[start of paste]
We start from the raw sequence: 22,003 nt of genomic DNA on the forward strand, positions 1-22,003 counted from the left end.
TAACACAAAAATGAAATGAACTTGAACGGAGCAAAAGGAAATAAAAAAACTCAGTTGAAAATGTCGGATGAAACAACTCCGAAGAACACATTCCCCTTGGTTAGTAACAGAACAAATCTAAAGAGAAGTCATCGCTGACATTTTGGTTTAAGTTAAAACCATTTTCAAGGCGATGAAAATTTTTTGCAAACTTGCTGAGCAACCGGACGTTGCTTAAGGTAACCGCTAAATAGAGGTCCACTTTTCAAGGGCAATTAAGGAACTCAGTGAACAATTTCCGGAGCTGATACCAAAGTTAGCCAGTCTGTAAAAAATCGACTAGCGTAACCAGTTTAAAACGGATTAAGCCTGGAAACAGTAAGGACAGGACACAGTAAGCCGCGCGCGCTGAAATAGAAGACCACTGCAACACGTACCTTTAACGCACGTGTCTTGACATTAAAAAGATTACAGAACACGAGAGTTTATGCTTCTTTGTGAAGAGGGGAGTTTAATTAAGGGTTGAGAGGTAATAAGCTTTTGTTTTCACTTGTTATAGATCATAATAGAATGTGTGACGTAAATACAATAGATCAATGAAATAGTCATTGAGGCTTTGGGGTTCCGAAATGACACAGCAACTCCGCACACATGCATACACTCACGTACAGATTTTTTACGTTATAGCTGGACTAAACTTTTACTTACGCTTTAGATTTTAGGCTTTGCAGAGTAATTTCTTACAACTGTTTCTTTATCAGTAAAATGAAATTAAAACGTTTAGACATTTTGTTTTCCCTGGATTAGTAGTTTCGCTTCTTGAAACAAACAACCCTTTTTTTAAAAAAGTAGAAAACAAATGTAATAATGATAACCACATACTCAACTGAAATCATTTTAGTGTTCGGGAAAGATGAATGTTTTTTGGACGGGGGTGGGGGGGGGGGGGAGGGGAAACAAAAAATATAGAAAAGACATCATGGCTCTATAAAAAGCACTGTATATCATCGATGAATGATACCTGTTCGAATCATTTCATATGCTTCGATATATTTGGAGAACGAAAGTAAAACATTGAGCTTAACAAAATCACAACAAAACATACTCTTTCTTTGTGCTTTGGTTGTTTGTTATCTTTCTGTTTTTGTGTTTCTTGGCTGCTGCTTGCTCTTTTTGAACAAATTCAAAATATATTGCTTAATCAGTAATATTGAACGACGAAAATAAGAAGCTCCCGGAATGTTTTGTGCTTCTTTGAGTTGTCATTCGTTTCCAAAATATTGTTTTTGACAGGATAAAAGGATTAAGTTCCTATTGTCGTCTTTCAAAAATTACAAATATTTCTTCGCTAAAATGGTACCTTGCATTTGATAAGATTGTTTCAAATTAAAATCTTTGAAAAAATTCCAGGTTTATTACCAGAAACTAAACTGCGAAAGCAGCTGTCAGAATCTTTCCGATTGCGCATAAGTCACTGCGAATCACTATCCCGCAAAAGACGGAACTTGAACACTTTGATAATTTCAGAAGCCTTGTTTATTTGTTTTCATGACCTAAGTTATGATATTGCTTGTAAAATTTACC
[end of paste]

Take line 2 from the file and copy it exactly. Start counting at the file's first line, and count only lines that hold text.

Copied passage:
TAACACAAAAATGAAATGAACTTGAACGGAGCAAAAGGAAATAAAAAAACTCAGTTGAAAATGTCGGATGAAACAACTCCGAAGAACACATTCCCCTTGGTTAGTAACAGAACAAATCTAAAGAGAAGTCATCGCTGACATTTTGGTTTAAGTTAAAACCATTTTCAAGGCGATGAAAATTTTTTGCAAACTTGCTGAGCAACCGGACGTTGCTTAAGGTAACCGCTAAATAGAGGTCCACTTTTCAAGGGCAATTAAGGAACTCAGTGAACAATTTCCGGAGCTGATACCAAAGTTAGCCAGTCTGTAAAAAATCGACTAGCGTAACCAGTTTAAAACGGATTAAGCCTGGAAACAGTAAGGACAGGACACAGTAAGCCGCGCGCGCTGAAATAGAAGACCACTGCAACACGTACCTTTAACGCACGTGTCTTGACATTAAAAAGATTACAGAACACGAGAGTTTATGCTTCTTTGTGAAGAGGGGAGTTTAATTAAGGGTTGAGAGGTAATAAGCTTTTGTTTTCACTTGTTATAGATCATAATAGAATGTGTGACGTAAATACAATAGATCAATGAAATAGTCATTGAGGCTTTGGGGTTCCGAAATGACACAGCAACTCCGCACACATGCATACACTCACGTACAGATTTTTTACGTTATAGCTGGACTAAACTTTTACTTACGCTTTAGATTTTAGGCTTTGCAGAGTAATTTCTTACAACTGTTTCTTTATCAGTAAAATGAAATTAAAACGTTTAGACATTTTGTTTTCCCTGGATTAGTAGTTTCGCTTCTTGAAACAAACAACCCTTTTTTTAAAAAAGTAGAAAACAAATGTAATAATGATAACCACATACTCAACTGAAATCATTTTAGTGTTCGGGAAAGATGAATGTTTTTTGGACGGGGGTGGGGGGGGGGGGGAGGGGAAACAAAAAATATAGAAAAGACATCATGGCTCTATAAAAAGCACTGTATATCATCGATGAATGATACCTGTTCGAATCATTTCATATGCTTCGATATATTTGGAGAACGAAAGTAAAACATTGAGCTTAACAAAATCACAACAAAACATACTCTTTCTTTGTGCTTTGGTTGTTTGTTATCTTTCTGTTTTTGTGTTTCTTGGCTGCTGCTTGCTCTTTTTGAACAAATTCAAAATATATTGCTTAATCAGTAATATTGAACGACGAAAATAAGAAGCTCCCGGAATGTTTTGTGCTTCTTTGAGTTGTCATTCGTTTCCAAAATATTGTTTTTGACAGGATAAAAGGATTAAGTTCCTATTGTCGTCTTTCAAAAATTACAAATATTTCTTCGCTAAAATGGTACCTTGCATTTGATAAGATTGTTTCAAATTAAAATCTTTGAAAAAATTCCAGGTTTATTACCAGAAACTAAACTGCGAAAGCAGCTGTCAGAATCTTTCCGATTGCGCATAAGTCACTGCGAATCACTATCCCGCAAAAGACGGAACTTGAACACTTTGATAATTTCAGAAGCCTTGTTTATTTGTTTTCATGACCTAAGTTATGATATTGCTTGTAAAATTTACC